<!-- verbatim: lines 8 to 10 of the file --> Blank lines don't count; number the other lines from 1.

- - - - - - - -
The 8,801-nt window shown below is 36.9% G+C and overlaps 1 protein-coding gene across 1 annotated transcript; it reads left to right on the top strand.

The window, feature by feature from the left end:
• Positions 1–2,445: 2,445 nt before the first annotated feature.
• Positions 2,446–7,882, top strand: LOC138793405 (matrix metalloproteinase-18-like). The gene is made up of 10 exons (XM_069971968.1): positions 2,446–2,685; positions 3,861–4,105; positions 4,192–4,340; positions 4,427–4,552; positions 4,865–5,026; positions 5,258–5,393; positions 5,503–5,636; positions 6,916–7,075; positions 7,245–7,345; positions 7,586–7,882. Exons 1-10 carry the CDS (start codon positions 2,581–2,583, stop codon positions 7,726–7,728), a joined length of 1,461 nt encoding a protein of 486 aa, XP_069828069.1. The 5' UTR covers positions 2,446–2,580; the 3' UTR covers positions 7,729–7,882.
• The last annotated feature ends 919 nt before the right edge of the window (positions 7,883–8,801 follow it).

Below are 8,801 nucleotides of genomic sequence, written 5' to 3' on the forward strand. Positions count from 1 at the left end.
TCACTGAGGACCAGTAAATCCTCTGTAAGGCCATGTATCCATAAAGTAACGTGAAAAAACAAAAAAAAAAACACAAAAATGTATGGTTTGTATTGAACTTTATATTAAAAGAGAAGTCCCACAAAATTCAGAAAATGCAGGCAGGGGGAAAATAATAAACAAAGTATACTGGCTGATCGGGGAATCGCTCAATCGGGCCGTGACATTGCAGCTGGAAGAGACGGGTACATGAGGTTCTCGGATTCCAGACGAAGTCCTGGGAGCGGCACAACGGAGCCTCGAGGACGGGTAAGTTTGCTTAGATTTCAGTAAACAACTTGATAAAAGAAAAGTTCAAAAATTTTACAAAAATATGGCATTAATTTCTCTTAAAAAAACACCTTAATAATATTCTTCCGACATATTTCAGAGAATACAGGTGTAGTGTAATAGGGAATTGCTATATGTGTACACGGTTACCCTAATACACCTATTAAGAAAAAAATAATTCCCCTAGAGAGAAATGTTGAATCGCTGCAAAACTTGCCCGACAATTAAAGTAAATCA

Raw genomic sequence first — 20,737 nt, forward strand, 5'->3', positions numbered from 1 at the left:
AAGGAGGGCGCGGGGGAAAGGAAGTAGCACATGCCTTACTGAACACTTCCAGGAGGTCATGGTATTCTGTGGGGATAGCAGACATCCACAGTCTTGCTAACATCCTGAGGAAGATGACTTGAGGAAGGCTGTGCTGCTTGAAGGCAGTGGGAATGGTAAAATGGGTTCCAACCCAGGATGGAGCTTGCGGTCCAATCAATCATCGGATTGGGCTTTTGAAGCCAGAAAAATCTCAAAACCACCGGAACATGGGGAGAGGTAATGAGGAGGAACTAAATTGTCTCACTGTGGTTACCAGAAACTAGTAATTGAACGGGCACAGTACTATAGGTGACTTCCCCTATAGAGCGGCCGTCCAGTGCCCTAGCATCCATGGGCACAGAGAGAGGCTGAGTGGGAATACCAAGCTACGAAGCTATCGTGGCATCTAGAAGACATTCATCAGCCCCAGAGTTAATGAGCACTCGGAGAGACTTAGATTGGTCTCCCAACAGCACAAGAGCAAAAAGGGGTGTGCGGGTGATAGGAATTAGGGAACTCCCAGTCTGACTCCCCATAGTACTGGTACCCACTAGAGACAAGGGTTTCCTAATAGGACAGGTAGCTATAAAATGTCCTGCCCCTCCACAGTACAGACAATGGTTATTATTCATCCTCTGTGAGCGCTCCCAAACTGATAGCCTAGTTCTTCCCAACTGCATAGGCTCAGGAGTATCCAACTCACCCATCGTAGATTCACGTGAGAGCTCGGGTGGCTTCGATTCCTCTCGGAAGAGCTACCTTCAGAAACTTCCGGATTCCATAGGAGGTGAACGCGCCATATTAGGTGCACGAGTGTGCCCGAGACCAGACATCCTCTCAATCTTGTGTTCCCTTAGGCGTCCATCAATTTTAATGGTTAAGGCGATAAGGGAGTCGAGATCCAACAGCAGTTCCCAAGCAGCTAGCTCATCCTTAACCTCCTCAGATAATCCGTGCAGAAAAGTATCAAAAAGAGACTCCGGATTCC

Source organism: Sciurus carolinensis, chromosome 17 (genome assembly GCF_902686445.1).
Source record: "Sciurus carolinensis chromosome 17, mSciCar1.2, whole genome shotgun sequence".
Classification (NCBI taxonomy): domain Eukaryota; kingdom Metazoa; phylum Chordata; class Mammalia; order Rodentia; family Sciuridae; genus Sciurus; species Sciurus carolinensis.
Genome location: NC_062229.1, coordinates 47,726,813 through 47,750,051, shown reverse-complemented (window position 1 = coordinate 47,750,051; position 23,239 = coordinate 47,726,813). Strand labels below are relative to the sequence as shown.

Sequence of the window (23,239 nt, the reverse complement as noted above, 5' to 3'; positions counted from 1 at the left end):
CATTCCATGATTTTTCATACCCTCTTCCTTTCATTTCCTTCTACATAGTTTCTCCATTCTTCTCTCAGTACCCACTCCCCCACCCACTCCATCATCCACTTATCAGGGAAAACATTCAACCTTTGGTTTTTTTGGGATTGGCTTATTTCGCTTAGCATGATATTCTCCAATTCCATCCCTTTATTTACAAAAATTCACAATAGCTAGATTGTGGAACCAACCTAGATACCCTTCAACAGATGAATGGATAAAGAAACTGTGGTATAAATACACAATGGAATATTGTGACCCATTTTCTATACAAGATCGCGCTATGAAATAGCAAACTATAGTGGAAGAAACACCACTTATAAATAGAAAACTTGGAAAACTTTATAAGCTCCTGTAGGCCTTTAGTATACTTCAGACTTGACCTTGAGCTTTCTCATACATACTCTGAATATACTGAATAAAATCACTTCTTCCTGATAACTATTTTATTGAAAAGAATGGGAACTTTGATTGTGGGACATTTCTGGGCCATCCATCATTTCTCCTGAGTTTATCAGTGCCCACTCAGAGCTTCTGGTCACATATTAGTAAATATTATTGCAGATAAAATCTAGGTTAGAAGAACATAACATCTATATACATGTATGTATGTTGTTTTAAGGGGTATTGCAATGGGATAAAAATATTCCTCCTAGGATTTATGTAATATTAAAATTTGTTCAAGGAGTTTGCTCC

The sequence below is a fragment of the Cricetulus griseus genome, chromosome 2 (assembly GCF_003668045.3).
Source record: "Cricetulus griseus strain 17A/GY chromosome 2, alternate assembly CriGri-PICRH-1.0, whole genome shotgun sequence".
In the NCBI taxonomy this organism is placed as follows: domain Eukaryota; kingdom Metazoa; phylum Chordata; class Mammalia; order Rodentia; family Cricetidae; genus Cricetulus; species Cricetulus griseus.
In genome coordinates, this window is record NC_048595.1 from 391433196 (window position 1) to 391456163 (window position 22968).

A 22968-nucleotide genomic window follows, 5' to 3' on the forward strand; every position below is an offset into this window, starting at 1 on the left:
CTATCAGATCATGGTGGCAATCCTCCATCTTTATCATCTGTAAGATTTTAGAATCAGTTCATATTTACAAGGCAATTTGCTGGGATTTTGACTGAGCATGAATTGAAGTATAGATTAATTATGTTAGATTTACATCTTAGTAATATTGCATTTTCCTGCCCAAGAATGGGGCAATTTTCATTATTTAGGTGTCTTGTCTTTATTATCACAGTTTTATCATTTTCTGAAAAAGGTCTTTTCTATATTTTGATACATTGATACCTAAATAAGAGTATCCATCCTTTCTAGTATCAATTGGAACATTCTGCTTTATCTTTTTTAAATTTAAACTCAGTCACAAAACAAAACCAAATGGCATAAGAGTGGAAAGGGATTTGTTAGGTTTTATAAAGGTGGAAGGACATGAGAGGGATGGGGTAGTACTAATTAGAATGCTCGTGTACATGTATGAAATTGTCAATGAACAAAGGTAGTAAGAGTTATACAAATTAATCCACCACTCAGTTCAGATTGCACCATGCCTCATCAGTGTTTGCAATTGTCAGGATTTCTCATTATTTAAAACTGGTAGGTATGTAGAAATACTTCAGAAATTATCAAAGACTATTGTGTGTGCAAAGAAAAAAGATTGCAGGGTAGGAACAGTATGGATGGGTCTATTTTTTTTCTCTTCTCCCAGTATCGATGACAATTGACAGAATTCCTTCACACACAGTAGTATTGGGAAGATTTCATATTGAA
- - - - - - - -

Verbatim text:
Raw genomic sequence first — 20,737 nt, forward strand, 5'->3', positions numbered from 1 at the left:
AAGGAGGGCGCGGGGGAAAGGAAGTAGCACATGCCTTACTGAACACTTCCAGGAGGTCATGGTATTCTGTGGGGATAGCAGACATCCACAGTCTTGCTAACATCCTGAGGAAGATGACTTGAGGAAGGCTGTGCTGCTTGAAGGCAGTGGGAATGGTAAAATGGGTTCCAACCCAGGATGGAGCTTGCGGTCCAATCAATCATCGGATTGGGCTTTTGAAGCCAGAAAAATCTCAAAACCACCGGAACATGGGGAGAGGTAATGAGGAGGAACTAAATTGTCTCACTGTGGTTACCAGAAACTAGTAATTGAACGGGCACAGTACTATAGGTGACTTCCCCTATAGAGCGGCCGTCCAGTGCCCTAGCATCCATGGGCACAGAGAGAGGCTGAGTGGGAATACCAAGCTACGAAGCTATCGTGGCATCTAGAAGACATTCATCAGCCCCAGAGTTAATGAGCACTCGGAGAGACTTAGATTGGTCTCCCAACAGCACAAGAGCAAAAAGGGGTGTGCGGGTGATAGGAATTAGGGAACTCCCAGTCTGACTCCCCATAGTACTGGTACCCACTAGAGACAAGGGTTTCCTAATAGGACAGGTAGCTATAAAATGTCCTGCCCCTCCACAGTACAGACAATGGTTATTATTCATCCTCTGTGAGCGCTCCCAAACTGATAGCCTAGTTCTTCCCAACTGCATAGGCTCAGGAGTATCCAACTCACCCATCGTAGATTCACGTGAGAGCTCGGGTGGCTTCGATTCCTCTCGGAAGAGCTACCTTCAGAAACTTCCGGATTCCATAGGAGGTGAACGCGCCATATTAGGTGCACGAGTGTGCCCGAGACCAGACATCCTCTCAATCTTGTGTTCCCTTAGGCGTCCATCAATTTTAATGGTTAAGGCGATAAGGGAGTCGAGATCCAACAGCAGTTCCCAAGCAGCTAGCTCATCCTTAACCTCCTCAGATAATCCGTGCAGAAAAGTATCAAAAAGAGACTCCGGATTCC

Source organism: Sciurus carolinensis, chromosome 17 (genome assembly GCF_902686445.1).